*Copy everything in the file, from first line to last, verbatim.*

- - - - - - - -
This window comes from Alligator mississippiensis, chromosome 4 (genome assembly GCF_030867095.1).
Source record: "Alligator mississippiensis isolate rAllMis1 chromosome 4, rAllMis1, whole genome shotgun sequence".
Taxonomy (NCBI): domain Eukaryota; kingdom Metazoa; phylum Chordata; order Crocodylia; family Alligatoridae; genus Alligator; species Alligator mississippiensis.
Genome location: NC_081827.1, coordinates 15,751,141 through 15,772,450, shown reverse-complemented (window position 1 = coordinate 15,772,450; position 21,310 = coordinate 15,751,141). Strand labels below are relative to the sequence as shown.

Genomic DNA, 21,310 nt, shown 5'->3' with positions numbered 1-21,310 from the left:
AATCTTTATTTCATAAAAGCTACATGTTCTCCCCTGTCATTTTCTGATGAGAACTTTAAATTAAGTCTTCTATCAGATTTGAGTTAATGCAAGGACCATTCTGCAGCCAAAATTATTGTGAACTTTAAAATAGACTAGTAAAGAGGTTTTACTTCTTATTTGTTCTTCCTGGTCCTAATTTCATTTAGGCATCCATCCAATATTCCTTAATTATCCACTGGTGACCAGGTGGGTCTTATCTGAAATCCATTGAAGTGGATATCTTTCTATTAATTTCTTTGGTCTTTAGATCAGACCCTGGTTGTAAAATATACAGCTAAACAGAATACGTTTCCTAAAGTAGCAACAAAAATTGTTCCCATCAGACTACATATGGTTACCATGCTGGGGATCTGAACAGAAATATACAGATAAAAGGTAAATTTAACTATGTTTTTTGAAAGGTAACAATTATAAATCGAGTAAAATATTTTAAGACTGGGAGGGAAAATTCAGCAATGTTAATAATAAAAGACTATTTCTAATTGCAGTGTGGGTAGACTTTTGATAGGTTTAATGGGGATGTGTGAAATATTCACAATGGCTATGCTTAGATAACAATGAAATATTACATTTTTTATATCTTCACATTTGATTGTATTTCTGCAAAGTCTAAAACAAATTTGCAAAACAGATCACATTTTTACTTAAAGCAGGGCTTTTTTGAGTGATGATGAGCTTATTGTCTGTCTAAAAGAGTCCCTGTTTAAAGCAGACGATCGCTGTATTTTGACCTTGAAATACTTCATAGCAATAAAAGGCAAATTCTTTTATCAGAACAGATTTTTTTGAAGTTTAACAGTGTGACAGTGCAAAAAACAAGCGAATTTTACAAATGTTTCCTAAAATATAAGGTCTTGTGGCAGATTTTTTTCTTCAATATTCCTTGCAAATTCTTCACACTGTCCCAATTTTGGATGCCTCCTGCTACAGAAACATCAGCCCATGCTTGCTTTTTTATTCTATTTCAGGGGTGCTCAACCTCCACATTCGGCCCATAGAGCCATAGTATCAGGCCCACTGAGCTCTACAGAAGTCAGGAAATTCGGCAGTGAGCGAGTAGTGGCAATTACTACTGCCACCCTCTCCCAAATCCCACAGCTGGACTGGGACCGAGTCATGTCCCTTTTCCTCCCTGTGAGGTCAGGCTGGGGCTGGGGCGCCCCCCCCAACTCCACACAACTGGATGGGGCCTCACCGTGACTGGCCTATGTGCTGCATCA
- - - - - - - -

This window comes from Alligator mississippiensis, chromosome 4 (genome assembly GCF_030867095.1).
Source record: "Alligator mississippiensis isolate rAllMis1 chromosome 4, rAllMis1, whole genome shotgun sequence".
Taxonomy (NCBI): domain Eukaryota; kingdom Metazoa; phylum Chordata; order Crocodylia; family Alligatoridae; genus Alligator; species Alligator mississippiensis.
Genome location: NC_081827.1, coordinates 15,751,141 through 15,772,450, shown reverse-complemented (window position 1 = coordinate 15,772,450; position 21,310 = coordinate 15,751,141). Strand labels below are relative to the sequence as shown.

Genomic DNA, 21,310 nt, shown 5'->3' with positions numbered 1-21,310 from the left:
AATCTTTATTTCATAAAAGCTACATGTTCTCCCCTGTCATTTTCTGATGAGAACTTTAAATTAAGTCTTCTATCAGATTTGAGTTAATGCAAGGACCATTCTGCAGCCAAAATTATTGTGAACTTTAAAATAGACTAGTAAAGAGGTTTTACTTCTTATTTGTTCTTCCTGGTCCTAATTTCATTTAGGCATCCATCCAATATTCCTTAATTATCCACTGGTGACCAGGTGGGTCTTATCTGAAATCCATTGAAGTGGATATCTTTCTATTAATTTCTTTGGTCTTTAGATCAGACCCTGGTTGTAAAATATACAGCTAAACAGAATACGTTTCCTAAAGTAGCAACAAAAATTGTTCCCATCAGACTACATATGGTTACCATGCTGGGGATCTGAACAGAAATATACAGATAAAAGGTAAATTTAACTATGTTTTTTGAAAGGTAACAATTATAAATCGAGTAAAATATTTTAAGACTGGGAGGGAAAATTCAGCAATGTTAATAATAAAAGACTATTTCTAATTGCAGTGTGGGTAGACTTTTGATAGGTTTAATGGGGATGTGTGAAATATTCACAATGGCTATGCTTAGATAACAATGAAATATTACATTTTTTATATCTTCACATTTGATTGTATTTCTGCAAAGTCTAAAACAAATTTGCAAAACAGATCACATTTTTACTTAAAGCAGGGCTTTTTTGAGTGATGATGAGCTTATTGTCTGTCTAAAAGAGTCCCTGTTTAAAGCAGACGATCGCTGTATTTTGACCTTGAAATACTTCATAGCAATAAAAGGCAAATTCTTTTATCAGAACAGATTTTTTTGAAGTTTAACAGTGTGACAGTGCAAAAAACAAGCGAATTTTACAAATGTTTCCTAAAATATAAGGTCTTGTGGCAGATTTTTTTCTTCAATATTCCTTGCAAATTCTTCACACTGTCCCAATTTTGGATGCCTCCTGCTACAGAAACATCAGCCCATGCTTGCTTTTTTATTCTATTTCAGGGGTGCTCAACCTCCACATTCGGCCCATAGAGCCATAGTATCAGGCCCACTGAGCTCTACAGAAGTCAGGAAATTCGGCAGTGAGCGAGTAGTGGCAATTACTACTGCCACCCTCTCCCAAATCCCACAGCTGGACTGGGACCGAGTCATGTCCCTTTTCCTCCCTGTGAGGTCAGGCTGGGGCTGGGGCGCCCCCCCCAACTCCACACAACTGGATGGGGCCTCACCGTGACTGGCCTATGTGCTGCATCA